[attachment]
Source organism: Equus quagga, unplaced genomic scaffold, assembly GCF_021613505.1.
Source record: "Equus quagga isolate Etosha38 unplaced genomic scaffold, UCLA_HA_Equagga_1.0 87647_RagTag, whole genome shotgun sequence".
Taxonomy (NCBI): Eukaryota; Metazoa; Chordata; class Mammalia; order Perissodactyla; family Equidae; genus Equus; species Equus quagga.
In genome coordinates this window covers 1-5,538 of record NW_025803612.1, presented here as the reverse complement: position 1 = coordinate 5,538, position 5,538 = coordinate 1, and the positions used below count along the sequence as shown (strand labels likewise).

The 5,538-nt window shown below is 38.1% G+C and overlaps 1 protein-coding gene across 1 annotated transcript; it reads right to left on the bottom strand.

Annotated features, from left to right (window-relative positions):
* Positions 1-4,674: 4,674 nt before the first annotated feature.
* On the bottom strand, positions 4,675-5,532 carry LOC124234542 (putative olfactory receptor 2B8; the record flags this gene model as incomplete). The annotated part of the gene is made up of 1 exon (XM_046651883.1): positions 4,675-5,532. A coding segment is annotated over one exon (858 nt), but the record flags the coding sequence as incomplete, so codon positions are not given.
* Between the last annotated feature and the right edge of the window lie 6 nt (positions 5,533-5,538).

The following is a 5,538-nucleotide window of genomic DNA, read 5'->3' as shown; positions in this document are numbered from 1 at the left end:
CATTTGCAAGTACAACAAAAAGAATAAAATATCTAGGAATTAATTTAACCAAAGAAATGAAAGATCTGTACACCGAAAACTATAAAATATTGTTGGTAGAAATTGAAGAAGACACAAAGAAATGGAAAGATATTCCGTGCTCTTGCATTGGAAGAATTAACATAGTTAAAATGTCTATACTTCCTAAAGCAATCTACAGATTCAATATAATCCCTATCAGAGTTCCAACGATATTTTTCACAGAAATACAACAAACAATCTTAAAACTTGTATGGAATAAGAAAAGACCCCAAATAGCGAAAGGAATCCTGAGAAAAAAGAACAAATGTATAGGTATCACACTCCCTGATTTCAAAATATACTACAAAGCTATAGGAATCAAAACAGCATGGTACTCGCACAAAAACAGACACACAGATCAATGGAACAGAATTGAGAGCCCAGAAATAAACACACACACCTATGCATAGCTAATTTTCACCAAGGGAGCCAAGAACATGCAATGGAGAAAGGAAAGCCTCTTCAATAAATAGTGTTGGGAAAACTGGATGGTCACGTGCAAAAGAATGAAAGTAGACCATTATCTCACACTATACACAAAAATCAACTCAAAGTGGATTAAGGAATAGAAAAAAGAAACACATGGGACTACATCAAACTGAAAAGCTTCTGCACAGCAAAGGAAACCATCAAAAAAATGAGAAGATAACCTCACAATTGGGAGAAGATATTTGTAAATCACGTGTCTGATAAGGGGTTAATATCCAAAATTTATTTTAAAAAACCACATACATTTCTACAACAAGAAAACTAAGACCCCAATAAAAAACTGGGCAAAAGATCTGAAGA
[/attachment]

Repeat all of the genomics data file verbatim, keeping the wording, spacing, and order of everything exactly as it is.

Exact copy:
Source organism: Equus quagga, unplaced genomic scaffold, assembly GCF_021613505.1.
Source record: "Equus quagga isolate Etosha38 unplaced genomic scaffold, UCLA_HA_Equagga_1.0 87647_RagTag, whole genome shotgun sequence".
Taxonomy (NCBI): Eukaryota; Metazoa; Chordata; class Mammalia; order Perissodactyla; family Equidae; genus Equus; species Equus quagga.
In genome coordinates this window covers 1-5,538 of record NW_025803612.1, presented here as the reverse complement: position 1 = coordinate 5,538, position 5,538 = coordinate 1, and the positions used below count along the sequence as shown (strand labels likewise).

The 5,538-nt window shown below is 38.1% G+C and overlaps 1 protein-coding gene across 1 annotated transcript; it reads right to left on the bottom strand.

Annotated features, from left to right (window-relative positions):
* Positions 1-4,674: 4,674 nt before the first annotated feature.
* On the bottom strand, positions 4,675-5,532 carry LOC124234542 (putative olfactory receptor 2B8; the record flags this gene model as incomplete). The annotated part of the gene is made up of 1 exon (XM_046651883.1): positions 4,675-5,532. A coding segment is annotated over one exon (858 nt), but the record flags the coding sequence as incomplete, so codon positions are not given.
* Between the last annotated feature and the right edge of the window lie 6 nt (positions 5,533-5,538).

The following is a 5,538-nucleotide window of genomic DNA, read 5'->3' as shown; positions in this document are numbered from 1 at the left end:
CATTTGCAAGTACAACAAAAAGAATAAAATATCTAGGAATTAATTTAACCAAAGAAATGAAAGATCTGTACACCGAAAACTATAAAATATTGTTGGTAGAAATTGAAGAAGACACAAAGAAATGGAAAGATATTCCGTGCTCTTGCATTGGAAGAATTAACATAGTTAAAATGTCTATACTTCCTAAAGCAATCTACAGATTCAATATAATCCCTATCAGAGTTCCAACGATATTTTTCACAGAAATACAACAAACAATCTTAAAACTTGTATGGAATAAGAAAAGACCCCAAATAGCGAAAGGAATCCTGAGAAAAAAGAACAAATGTATAGGTATCACACTCCCTGATTTCAAAATATACTACAAAGCTATAGGAATCAAAACAGCATGGTACTCGCACAAAAACAGACACACAGATCAATGGAACAGAATTGAGAGCCCAGAAATAAACACACACACCTATGCATAGCTAATTTTCACCAAGGGAGCCAAGAACATGCAATGGAGAAAGGAAAGCCTCTTCAATAAATAGTGTTGGGAAAACTGGATGGTCACGTGCAAAAGAATGAAAGTAGACCATTATCTCACACTATACACAAAAATCAACTCAAAGTGGATTAAGGAATAGAAAAAAGAAACACATGGGACTACATCAAACTGAAAAGCTTCTGCACAGCAAAGGAAACCATCAAAAAAATGAGAAGATAACCTCACAATTGGGAGAAGATATTTGTAAATCACGTGTCTGATAAGGGGTTAATATCCAAAATTTATTTTAAAAAACCACATACATTTCTACAACAAGAAAACTAAGACCCCAATAAAAAACTGGGCAAAAGATCTGAAGA